For Immediate Release — Wednesday, May 17, 2006


Mary E. McCrank

Media Relations Officer

(585) 245-5516

SUNY Geneseo alumna, a retired elementary education teacher, leaves more than a half million dollars to alma mater

GENESEO, N.Y. — Elizabeth R. "Betty" Raynor Neuffer grew up in an era and a place where there weren't too many opportunities for young women.

A descendant of the early settlers of Suffolk County on Long Island, Neuffer grew up in Westhampton, N.Y., on a large farm that her father, John, tended to while her mother worked as a school principal.

And as she saw her older sister, Sarah "Sally" Lind go off to college to follow in the footsteps of their mother, Mabel (Black) Raynor, so, too, did Neuffer. She received her teaching certificate in elementary education in 1936 from the State University of New York at Geneseo, when the college was a "normal," or teacher training, school. At Geneseo, she was a member of the Clio/Phi Kappa Pi sorority.

"She gave them credit for educating her to have a career because, you know, back then out there, those women sort of got married and set up house," said Carol Loonam, of Westbury, N.Y., a second cousin of Neuffer's late husband, Richard. "That's why she remembered the school. It got her started."

Neuffer, who went on to work for decades as an elementary school teacher, died May 17, 2003. She was 87. As a way of remembering her alma mater, Neuffer left the college $570,000 in her will.

Neuffer began her career right out of college in Cutchogue, Suffolk County, not far from her hometown Westhampton. She later went to work at Oceanside School No. 2 in Seaford, Nassau County, where she taught for decades. Throughout the years, she taught kindergarten, second and fourth grades, retiring in her 60s.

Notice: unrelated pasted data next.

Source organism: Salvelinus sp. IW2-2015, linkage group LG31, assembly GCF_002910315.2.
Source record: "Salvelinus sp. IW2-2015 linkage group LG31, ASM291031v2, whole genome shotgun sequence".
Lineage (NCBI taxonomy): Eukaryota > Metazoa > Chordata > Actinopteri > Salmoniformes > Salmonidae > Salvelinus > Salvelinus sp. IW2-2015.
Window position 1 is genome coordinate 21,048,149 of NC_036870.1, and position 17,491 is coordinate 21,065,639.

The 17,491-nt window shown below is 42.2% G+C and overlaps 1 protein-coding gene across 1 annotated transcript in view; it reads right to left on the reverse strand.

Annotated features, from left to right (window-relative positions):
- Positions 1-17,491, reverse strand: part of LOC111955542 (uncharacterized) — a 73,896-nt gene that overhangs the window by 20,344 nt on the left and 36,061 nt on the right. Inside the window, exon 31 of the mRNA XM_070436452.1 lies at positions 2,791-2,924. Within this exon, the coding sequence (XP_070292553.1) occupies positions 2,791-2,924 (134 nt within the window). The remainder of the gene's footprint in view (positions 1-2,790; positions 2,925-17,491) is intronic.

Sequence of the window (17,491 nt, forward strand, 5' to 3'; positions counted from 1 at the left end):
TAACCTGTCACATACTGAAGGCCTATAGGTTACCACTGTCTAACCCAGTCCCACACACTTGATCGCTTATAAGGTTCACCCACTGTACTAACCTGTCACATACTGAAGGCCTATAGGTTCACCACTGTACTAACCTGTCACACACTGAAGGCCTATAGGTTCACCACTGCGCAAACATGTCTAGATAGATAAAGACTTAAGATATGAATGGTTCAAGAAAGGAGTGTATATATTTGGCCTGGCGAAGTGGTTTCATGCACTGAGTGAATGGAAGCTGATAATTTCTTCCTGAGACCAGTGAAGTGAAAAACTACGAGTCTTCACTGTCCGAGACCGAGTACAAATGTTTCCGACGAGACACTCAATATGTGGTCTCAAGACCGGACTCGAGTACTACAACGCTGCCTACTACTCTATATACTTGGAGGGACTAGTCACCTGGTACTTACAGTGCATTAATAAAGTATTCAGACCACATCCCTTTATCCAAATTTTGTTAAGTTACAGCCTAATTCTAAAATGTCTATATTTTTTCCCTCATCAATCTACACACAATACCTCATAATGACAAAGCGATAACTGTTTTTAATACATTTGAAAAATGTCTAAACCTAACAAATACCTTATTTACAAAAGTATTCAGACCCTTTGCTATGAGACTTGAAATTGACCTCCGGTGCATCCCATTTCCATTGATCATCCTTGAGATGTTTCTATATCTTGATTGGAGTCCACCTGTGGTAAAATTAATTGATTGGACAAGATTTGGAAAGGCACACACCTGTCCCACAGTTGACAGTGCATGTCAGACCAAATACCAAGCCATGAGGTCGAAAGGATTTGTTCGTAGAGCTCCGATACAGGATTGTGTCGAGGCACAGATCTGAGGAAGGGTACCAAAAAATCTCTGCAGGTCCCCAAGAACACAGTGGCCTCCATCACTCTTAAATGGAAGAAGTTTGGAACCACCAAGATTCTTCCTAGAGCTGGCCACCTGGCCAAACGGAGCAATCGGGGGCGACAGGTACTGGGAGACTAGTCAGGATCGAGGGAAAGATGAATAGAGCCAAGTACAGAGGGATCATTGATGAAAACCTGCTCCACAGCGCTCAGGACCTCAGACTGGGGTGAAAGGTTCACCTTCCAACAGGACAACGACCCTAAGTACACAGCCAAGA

"She was dedicated to those children. She really wanted to see them forge forward," said Loonam.

"Many, many times her students looked her up and came back," she said. "So many times she would be in a strange place and a former student would come up to her and say, 'Are you Mrs. Neuffer who taught me?'

"She was what you call the old-time dedicated teacher," she added.

Having grown up during the Great Depression, Neuffer lived frugally and worked hard for a living.

"She came from the old school, and she never forgot it. She lived through the depression and got through it. They lived off the land," said Loonam. "She knew what it was like to live off pennies."

Her father, known as "Big John," was a farmer and fisherman whose family settled in Suffolk County in the 1600s, she said. Neuffer also lived through the hurricane of 1938 that hit the coast of Long Island.

In 1956, she married Richard Neuffer, who worked as a civil servant for the Nassau County government. Together, they shared a love for dogs and boating. They lived in the southern part of Seaford, on one of the canals that leads into the bay, and had their own dock for their 30-foot boat. They also spent a lot of time in summers boating with Loonam and her husband at the Loonams' New Hyde Park home.

Neuffer also left part of her estate to the Guide Dog Foundation for the Blind Inc. in Smithtown, Suffolk County. Neuffer became interested in sponsoring guide dogs because she loved dogs and also because Richard Neuffer's grandmother, who was Loonam's great-grandmother, was blind.

Neuffer sponsored dogs for years, and Loonam found numerous letters from blind people thanking her for her generosity. By sponsoring the dogs, Neuffer supported the efforts of "puppy walkers," people who train Labrador retrievers for one year before the dogs are ready to become guide dogs.

Neuffer also enjoyed entertaining and bowling up until a few years before her death, said Loonam.

"She was no sit-and-knit girl," she said. "She was always on the go, very much involved with life."